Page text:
Let’s see what this all looks like:
This shows the cumulus builds inland over Charleston, SC where the ocean is to the right roughly ~10 miles. Totally dry towards the ocean.
And in the summer time, these clouds can take on more convective or stormy characteristics. In these occasions, short wave troughs develop as clouding sinks to lower levels and creates convection where warm moist air and cool dry air mix. This intensifies and throws wind directions off – either squashing the oscillation altogether or scattering directions while causing localized showers or storms. The below picture came from my article on short waves: https://blog.weatherflow.com/what-is-a-short-wave-and-how-can-it-affect-winds/
Since the overall air mass is already sinking (from strong High pressure aloft), something has to give. As the pressure drops (Low pressure), warmer land starts allowing a faster rate of intake than the air is already moving into the coast – like a vertical venturi effect or squeezing of air. The air is then forced upwards as this bit of cooler moisture sinks and creates buoyant instability during warming and evaporation (lifting) inland. In other words, winds are “swooping down” over the beach while accelerating faster as a result of faster air movement from initial land contact to inland, where it swoops back up. The downward swoop would be where the pressure is dropping, so we see that as Low pressure aloft over the immediate coast. Sometimes, it can be kind of like a bottle of Champagne ready to pop as winds start North and slowly clock NNE…NE…and then pop! ENE winds zoom up quickly with the onshore leans. In some cases, we can see upwards of 15-20kts in acceleration within a 5-10 minute period, which catches many off-guard.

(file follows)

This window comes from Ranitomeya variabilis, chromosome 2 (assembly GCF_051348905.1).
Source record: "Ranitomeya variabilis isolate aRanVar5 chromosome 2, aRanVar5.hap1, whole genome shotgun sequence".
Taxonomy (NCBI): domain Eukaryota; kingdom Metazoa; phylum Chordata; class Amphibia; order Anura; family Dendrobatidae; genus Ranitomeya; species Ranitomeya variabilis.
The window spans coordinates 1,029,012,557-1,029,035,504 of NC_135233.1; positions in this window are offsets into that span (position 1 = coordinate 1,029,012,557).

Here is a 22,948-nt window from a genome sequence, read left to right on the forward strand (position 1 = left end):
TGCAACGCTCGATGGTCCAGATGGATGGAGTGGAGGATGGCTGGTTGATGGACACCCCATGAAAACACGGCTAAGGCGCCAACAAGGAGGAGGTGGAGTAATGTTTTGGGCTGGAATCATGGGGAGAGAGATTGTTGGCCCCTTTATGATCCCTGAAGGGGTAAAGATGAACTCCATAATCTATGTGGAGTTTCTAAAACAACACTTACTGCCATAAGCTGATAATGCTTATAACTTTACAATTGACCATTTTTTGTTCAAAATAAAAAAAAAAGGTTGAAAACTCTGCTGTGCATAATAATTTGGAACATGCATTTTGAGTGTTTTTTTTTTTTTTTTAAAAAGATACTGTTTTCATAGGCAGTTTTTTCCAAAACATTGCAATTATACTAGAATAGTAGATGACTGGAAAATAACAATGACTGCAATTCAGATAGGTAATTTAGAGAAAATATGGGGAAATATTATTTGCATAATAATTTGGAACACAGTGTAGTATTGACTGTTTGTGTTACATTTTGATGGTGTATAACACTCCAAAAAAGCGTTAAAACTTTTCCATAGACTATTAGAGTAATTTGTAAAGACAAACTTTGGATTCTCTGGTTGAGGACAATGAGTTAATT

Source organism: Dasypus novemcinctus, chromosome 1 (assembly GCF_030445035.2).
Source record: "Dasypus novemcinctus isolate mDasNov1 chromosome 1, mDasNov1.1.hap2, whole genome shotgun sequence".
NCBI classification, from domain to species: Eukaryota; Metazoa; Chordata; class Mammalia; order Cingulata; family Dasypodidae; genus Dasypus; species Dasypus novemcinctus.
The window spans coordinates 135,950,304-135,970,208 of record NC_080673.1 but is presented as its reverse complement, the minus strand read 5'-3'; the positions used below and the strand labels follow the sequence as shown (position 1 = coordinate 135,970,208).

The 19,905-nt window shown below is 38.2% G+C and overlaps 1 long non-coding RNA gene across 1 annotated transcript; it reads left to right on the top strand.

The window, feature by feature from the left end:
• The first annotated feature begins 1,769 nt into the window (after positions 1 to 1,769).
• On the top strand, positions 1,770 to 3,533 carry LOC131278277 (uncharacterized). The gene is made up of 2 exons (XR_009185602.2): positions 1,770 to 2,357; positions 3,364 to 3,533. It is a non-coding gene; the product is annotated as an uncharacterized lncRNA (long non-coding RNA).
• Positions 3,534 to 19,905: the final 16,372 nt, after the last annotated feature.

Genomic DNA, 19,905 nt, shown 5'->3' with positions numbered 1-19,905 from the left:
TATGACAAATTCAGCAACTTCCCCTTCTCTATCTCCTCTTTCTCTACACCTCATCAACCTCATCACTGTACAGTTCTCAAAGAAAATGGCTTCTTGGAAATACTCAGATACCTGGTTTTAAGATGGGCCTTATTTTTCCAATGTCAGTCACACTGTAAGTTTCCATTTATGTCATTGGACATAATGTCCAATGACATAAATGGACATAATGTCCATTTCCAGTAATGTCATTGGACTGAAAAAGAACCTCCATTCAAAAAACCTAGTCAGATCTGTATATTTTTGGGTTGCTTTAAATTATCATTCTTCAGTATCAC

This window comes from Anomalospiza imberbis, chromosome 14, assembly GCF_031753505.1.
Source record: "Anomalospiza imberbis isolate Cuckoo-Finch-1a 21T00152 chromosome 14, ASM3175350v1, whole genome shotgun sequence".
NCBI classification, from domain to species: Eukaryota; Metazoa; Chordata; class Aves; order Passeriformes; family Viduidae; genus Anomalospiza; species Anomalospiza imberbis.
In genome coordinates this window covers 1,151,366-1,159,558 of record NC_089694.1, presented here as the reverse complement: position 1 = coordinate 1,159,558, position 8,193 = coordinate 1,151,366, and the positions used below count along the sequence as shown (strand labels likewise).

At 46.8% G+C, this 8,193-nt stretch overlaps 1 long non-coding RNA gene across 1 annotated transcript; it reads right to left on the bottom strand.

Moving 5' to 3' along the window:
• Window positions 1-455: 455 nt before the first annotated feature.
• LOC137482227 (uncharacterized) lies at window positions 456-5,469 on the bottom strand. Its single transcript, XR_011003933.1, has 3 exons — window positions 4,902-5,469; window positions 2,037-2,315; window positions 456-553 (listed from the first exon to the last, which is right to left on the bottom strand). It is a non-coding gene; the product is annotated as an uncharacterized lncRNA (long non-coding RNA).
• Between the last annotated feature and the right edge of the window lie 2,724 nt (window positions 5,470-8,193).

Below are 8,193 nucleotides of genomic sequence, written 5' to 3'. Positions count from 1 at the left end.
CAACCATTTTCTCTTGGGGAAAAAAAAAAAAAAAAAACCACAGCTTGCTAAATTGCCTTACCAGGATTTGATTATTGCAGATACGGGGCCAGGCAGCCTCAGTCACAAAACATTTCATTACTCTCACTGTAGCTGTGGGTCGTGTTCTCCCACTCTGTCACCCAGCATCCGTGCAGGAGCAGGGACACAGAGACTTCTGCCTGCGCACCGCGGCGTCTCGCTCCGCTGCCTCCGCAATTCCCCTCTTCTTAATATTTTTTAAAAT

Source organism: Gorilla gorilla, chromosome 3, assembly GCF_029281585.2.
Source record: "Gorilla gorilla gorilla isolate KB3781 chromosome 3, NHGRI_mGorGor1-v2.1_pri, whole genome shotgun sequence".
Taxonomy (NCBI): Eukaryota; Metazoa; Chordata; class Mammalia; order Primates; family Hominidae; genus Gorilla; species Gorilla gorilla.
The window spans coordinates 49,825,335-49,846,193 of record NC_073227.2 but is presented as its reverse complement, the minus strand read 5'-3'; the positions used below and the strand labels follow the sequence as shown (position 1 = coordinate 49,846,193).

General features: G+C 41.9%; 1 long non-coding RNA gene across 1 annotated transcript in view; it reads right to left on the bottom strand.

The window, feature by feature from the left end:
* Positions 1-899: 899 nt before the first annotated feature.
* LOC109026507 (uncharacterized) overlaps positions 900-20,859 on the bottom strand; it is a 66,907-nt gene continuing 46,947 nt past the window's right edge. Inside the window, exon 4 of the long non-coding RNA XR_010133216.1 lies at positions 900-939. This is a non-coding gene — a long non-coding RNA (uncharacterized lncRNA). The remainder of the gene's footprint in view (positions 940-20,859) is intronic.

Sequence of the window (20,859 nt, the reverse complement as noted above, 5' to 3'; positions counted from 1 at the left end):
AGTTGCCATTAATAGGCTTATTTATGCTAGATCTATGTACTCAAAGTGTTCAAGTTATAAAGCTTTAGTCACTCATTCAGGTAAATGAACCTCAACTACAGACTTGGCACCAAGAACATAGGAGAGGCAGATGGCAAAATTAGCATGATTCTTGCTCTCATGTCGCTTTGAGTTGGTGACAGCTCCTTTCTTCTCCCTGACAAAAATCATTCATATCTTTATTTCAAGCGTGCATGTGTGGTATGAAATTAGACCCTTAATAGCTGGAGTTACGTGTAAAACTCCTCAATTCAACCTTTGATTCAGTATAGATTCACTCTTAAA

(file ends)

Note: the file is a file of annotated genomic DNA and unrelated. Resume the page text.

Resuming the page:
Here is a wind graph from April 21, 2013, where speeds exploded upwards once the direction leaned onshore. That was almost a 15 kt jump in averages within a 5 minute span!
This activity attracts nearby troughing from remnant offshore frontal boundaries like a magnet from afar at times… and can help to increase the local gradient as High pressure interacts with the newly developing coastal trough. You can see these as stratus cloud forms or some mid level type of clouding coming in from the ocean.